AASD taxpayers better start bracing themselves

If certain members of the Altoona Area School Board had any vision at all, they could look down the road a couple years and see the financial crisis that is looming in the not too distant future.

I submit the following facts for consideration and defy any board member to dispute them.

– Revenues in this year’s budget are projected to be $96.9 million. This includes $2.2 million in debt service which isn’t really money coming in as it’s being transferred from the general fund. It’s being called revenue because it was previously earmarked. Actual money coming into the district is $94.7 million.

– Expenditures in this year’s budget are projected to be $104.4 million.

– The difference between actual money coming in and money going out this year is $9.7 million.

– Other than through property tax increases, there is no reason to think revenues will be higher in coming years. State funding is the source of well over half the revenue and with the state wrestling with billion dollar deficits, any increase from that source is highly unlikely. Local nuisance and income taxes are already pretty much maxed out to the legal limits so higher property taxes are the only way left to increase revenue.

– There is no reason to think that expenditures will be less in coming years. Teacher and administrator salaries and benefits account for most of the expenditures. With the clamor for smaller class sizes that can only mean more money will be needed as smaller classes would require more teachers. No relief will be coming from the debt service side, either, as the district still owes $41.5 million in long-term debt from previous building projects so that is not going to be paid off anytime soon. And don’t forget the KCBA study recommends an additional $97 million in upgrades to the existing elementary schools, exclusive of the high school project.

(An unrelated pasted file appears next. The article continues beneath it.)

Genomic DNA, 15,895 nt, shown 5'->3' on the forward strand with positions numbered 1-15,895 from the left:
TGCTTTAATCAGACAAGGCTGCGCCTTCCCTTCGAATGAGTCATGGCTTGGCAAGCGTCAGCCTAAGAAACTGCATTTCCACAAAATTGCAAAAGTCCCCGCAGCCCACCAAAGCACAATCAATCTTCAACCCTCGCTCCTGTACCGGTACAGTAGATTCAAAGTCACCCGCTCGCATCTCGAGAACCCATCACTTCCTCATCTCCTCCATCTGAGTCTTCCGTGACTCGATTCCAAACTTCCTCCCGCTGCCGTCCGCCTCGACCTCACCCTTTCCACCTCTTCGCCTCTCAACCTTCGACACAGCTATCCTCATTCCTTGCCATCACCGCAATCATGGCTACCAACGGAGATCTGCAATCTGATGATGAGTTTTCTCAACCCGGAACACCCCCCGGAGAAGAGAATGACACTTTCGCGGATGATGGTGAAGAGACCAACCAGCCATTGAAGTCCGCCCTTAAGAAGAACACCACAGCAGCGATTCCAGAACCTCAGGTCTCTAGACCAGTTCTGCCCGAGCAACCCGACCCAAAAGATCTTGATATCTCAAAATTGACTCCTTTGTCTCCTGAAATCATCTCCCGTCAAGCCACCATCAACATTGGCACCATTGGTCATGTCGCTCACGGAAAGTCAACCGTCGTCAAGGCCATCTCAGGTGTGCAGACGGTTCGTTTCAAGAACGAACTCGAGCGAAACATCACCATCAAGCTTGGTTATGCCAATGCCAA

– The only way the deficit can be covered is either by transferring money from the general fund or raising taxes. The general fund balance has been sufficient in recent years to keep tax increases reasonable.

– The general fund is not bottomless. At the current rate of drawdown it will be empty in about four years. At that point, a tax increase of 3.5 mills or more will be needed to balance the budget. The actual number will probably be quite a bit higher as at least some of the upgrades in the KCBA study will be put to bid, thus increasing the deficit.

It would seem that a bare minimum 3.5 mill increase within four years is inevitable given the current state of the AASD finances, and that’s without building yet another new school or upgrading any existing ones.

The impact of adding another new school to the scenario is twofold.

Taking $25 million from the general fund as a downpayment will empty it in less than two years instead of four.

This fact is never mentioned. Could it be that the board wants to get the new high school project out to bid as soon as possible so it’s at the point of no return before the taxpayers see the effect it will have on their taxes?

The end result of having to cover the already existing deficit plus pay for the new school plus funding at least some of the other suggested upgrades could easily double the property tax burden on AASD taxpayers within the next two years.

If the board employs some of the creative financing that’s been discussed, that is paying interest only payments for the first 15 years and pushing the bulk of the payments 15 years down the road, they might mitigate some of the immediate tax increase.

But that is not fair to the present-day students who will be the ones paying for such irresponsibility over the next 30 years even though they have no voice in the decisions being made now.

It seems a lot of Blair County taxpayers are upset about the county property taxes going up 0.79 mills this year. I wonder how the AASD taxpayers will feel when hit with a much larger increase.

Michael Boston